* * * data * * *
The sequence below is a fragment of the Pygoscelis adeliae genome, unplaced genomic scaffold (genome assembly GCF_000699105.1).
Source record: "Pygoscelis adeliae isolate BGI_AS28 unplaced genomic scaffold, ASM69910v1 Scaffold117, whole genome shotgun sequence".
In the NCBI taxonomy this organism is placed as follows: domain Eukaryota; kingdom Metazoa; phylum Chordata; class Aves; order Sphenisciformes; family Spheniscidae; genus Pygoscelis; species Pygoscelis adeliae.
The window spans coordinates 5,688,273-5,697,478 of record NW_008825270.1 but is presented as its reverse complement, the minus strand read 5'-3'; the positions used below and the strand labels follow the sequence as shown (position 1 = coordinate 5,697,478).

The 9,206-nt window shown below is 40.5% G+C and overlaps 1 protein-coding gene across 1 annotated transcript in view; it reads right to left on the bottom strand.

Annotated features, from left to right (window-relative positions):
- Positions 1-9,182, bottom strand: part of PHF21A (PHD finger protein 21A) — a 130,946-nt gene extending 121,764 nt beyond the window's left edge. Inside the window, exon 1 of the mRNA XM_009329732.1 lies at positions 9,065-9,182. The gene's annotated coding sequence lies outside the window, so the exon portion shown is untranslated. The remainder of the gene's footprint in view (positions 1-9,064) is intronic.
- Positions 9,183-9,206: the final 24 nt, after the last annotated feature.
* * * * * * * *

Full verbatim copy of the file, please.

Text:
The sequence below is a fragment of the Pygoscelis adeliae genome, unplaced genomic scaffold (genome assembly GCF_000699105.1).
Source record: "Pygoscelis adeliae isolate BGI_AS28 unplaced genomic scaffold, ASM69910v1 Scaffold117, whole genome shotgun sequence".
In the NCBI taxonomy this organism is placed as follows: domain Eukaryota; kingdom Metazoa; phylum Chordata; class Aves; order Sphenisciformes; family Spheniscidae; genus Pygoscelis; species Pygoscelis adeliae.
The window spans coordinates 5,688,273-5,697,478 of record NW_008825270.1 but is presented as its reverse complement, the minus strand read 5'-3'; the positions used below and the strand labels follow the sequence as shown (position 1 = coordinate 5,697,478).

The 9,206-nt window shown below is 40.5% G+C and overlaps 1 protein-coding gene across 1 annotated transcript in view; it reads right to left on the bottom strand.

Annotated features, from left to right (window-relative positions):
- Positions 1-9,182, bottom strand: part of PHF21A (PHD finger protein 21A) — a 130,946-nt gene extending 121,764 nt beyond the window's left edge. Inside the window, exon 1 of the mRNA XM_009329732.1 lies at positions 9,065-9,182. The gene's annotated coding sequence lies outside the window, so the exon portion shown is untranslated. The remainder of the gene's footprint in view (positions 1-9,064) is intronic.
- Positions 9,183-9,206: the final 24 nt, after the last annotated feature.